Saint Niketas the Confessor lived in the 8th century AD, when the heresy of iconoclasm prevailed and those who remained steadfast in the Orthodox faith and venerated and honored the holy icons were persecuted. He courageously and boldly professed the Orthodox faith, developing the theology of holy icons, that the icons of Christ, the Most Holy Theotokos and the Saints are not worshiped, but venerated. He was persecuted by the iconoclasts, exiled and suffered many hardships, but he remained "faithful unto death", and received from God, the giver of the prize, "the incorruptible and undefiled crown of confession". He settled on the throne of the Diocese of Apolloniada, which was a city in Bithynia of Asia Minor, and as a Diocese was subject to the Sacred Metropolis of Nicomedia.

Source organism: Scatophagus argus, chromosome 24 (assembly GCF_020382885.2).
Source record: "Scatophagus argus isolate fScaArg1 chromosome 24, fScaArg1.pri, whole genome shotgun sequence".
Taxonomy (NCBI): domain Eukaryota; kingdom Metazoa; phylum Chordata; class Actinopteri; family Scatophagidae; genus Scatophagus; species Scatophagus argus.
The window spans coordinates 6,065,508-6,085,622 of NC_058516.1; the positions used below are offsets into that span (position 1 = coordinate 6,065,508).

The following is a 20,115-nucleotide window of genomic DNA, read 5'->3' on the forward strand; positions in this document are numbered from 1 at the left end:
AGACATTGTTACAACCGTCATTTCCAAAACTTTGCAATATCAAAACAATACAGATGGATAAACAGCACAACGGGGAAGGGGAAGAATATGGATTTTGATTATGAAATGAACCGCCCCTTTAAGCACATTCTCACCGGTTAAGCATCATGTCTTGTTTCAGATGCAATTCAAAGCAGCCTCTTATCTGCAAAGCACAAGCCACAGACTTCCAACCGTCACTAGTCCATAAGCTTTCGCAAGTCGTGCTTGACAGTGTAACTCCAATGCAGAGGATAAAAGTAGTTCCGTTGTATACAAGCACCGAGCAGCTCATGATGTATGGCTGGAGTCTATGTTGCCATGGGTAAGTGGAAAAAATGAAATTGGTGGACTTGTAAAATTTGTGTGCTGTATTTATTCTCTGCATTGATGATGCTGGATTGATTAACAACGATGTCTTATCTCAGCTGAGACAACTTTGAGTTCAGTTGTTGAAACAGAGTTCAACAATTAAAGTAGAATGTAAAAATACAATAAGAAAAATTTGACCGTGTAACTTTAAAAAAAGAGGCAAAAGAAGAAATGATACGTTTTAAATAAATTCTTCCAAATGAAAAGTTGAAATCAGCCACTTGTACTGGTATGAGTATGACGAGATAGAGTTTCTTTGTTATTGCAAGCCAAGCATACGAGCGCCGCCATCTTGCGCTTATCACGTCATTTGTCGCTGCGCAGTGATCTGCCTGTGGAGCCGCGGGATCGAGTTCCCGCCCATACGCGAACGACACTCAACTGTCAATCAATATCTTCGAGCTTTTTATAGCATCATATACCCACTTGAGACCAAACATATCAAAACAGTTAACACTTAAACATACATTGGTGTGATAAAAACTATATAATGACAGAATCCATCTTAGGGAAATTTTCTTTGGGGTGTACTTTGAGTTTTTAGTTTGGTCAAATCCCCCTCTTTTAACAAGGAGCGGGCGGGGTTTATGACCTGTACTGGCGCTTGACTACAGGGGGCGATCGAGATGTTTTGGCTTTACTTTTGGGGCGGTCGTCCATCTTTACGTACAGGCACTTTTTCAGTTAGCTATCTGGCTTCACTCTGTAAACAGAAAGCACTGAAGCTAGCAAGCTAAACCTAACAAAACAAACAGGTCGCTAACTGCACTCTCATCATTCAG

Saint Niketas was an excellent scholar of the Holy Scriptures, a skillful handler of discourse and a piercing preacher, a good shepherd of Christ's rational sheep and most merciful, and especially a Confessor of the Orthodox faith.

March 21, 2023

The Plane Tree of the Greek Revolution at the Monastery of Megistis Lavra in Kalavryta


In the Monastery of Megistis Lavra (or Agia Lavra) in Kalavryta, Greece is where, in the middle of March 1821, unknown exactly which day, but probably on March 21st, Metropolitan Germanos of Old Patras (who was born in Dimitsana on March 25, 1771) blessed the weapons of a group of 600 revolutionary fighters, had them take an oath and raised the flag of the revolution and the banner of the struggle, which was the curtain of the Beautiful Gate of the temple. On this curtain was depicted an icon of the Dormition of the Theotokos. The call was then repeated by all: "Freedom or Death!"